G7 host city Hiroshima: Five things to know

The Atomic Bomb Dome is seen under cherry blossoms in full bloom at the Peace Memorial Park in Hiroshima on April 9, 2016.

Hiroshima, Japan- Foreign ministers from the Group of Seven nations are gathering this weekend in Hiroshima, the site of the world's first atomic bombing in 1945.

Here are five things to know about the city: Located some 700 kilometres (440 miles) southwest of Tokyo, the bustling port city of 1.2 million residents is criss-crossed by rivers with plenty of green spaces.

The city was put on the map by a powerful feudal warlord in the late 16th century who built a castle there and gave the area its name.

After World War II, Hiroshima turned to factories and technologies that survived the bombing to rebuild key industries including the auto, ship and steel sectors, as Japan shed its militarist past to morph into a global economic power.

Hiroshima has a rich commercial history, as development was spurred by its maritime links to the traditional business hub Osaka, Japan's second city.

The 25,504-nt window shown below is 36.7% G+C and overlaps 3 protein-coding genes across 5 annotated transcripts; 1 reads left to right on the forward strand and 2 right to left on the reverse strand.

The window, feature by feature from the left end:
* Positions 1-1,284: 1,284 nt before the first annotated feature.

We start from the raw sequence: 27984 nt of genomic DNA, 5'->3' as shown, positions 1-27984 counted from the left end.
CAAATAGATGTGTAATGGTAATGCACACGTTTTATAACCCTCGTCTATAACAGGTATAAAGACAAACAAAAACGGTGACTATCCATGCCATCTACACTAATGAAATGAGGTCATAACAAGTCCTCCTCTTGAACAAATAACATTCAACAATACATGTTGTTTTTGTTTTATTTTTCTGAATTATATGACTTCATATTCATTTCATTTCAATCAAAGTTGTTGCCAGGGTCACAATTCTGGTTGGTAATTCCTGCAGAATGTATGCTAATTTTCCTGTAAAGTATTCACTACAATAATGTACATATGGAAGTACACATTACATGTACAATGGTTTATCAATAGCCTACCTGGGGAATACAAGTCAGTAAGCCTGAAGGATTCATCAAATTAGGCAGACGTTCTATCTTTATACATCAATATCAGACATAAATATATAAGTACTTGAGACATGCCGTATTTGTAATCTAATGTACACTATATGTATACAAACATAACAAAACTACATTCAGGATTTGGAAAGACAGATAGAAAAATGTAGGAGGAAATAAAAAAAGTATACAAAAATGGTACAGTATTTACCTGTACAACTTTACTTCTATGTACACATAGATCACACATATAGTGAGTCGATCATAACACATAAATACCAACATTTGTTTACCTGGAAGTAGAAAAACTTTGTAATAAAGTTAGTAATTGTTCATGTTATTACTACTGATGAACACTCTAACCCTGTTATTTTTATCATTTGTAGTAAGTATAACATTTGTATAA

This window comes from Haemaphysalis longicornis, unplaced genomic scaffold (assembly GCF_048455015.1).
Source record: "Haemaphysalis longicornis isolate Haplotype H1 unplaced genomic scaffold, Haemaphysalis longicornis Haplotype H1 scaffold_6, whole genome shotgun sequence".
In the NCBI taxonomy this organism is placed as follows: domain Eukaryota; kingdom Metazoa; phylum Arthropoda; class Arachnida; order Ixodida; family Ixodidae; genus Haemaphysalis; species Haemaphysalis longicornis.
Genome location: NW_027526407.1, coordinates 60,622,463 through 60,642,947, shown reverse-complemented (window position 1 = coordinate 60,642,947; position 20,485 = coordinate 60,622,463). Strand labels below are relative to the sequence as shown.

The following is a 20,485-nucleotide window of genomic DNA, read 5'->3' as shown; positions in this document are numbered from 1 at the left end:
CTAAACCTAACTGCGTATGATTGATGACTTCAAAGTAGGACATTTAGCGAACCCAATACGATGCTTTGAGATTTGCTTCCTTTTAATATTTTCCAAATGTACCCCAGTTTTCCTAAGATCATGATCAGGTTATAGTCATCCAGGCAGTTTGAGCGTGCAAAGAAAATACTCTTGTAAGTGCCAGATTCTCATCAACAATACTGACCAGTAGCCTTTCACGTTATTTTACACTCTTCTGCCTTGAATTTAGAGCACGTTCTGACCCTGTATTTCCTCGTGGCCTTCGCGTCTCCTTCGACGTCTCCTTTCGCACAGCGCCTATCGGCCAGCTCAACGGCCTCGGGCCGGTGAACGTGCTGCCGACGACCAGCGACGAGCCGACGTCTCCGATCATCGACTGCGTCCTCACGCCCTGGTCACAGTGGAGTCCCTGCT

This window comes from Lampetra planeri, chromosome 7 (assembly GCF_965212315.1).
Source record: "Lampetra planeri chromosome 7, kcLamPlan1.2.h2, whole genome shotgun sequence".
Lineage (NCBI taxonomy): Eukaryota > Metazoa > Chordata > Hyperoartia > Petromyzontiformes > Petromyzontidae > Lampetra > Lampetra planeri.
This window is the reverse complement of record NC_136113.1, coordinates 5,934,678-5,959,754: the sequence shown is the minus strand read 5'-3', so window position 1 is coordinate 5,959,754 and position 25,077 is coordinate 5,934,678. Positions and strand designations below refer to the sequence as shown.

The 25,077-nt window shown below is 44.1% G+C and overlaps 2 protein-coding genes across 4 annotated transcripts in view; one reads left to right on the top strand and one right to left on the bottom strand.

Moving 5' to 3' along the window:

Through the war, Hiroshima was a key military installation due to its heavy industries such as shipbuilding.

It became the target of the world's first atomic bombing on August 6, 1945, which killed 140,000 people, including those who survived the explosion but died soon after from severe radiation exposure.

Following the war, the city became a passionate advocate for world peace and denuclearisation.

Notable Hiroshima natives include fashion designer Issey Miyake and acclaimed film maker Kaneto Shindo.

It is home to the Hiroshima Carp, a popular professional baseball team whose former ace pitcher Kenta Maeda transferred to the Los Angeles Dodgers from this season.

Major automaker Mazda has its headquarters in the area.

Over a million people annually visit the Hiroshima Peace Memorial Park near the ruins of an iconic domed building gutted by the blast and an accompanying museum.

The park also has a cenotaph, an arch inscribed with victims' names.

The site hosts a solemn national ceremony every year to remember the bombing, which is attended by Japanese leaders and foreign dignitaries including US ambassadors.

John Kerry's weekend visit will be the first-ever by a US Secretary of State.

Another area tourist hotspot is the Itsukushima shrine, dedicated to Japan's native Shinto religion. The shrine dates back to the year 593.

Hiroshima is known for its oysters and "okonomiyaki", a kind of fried pancake popular all over the country.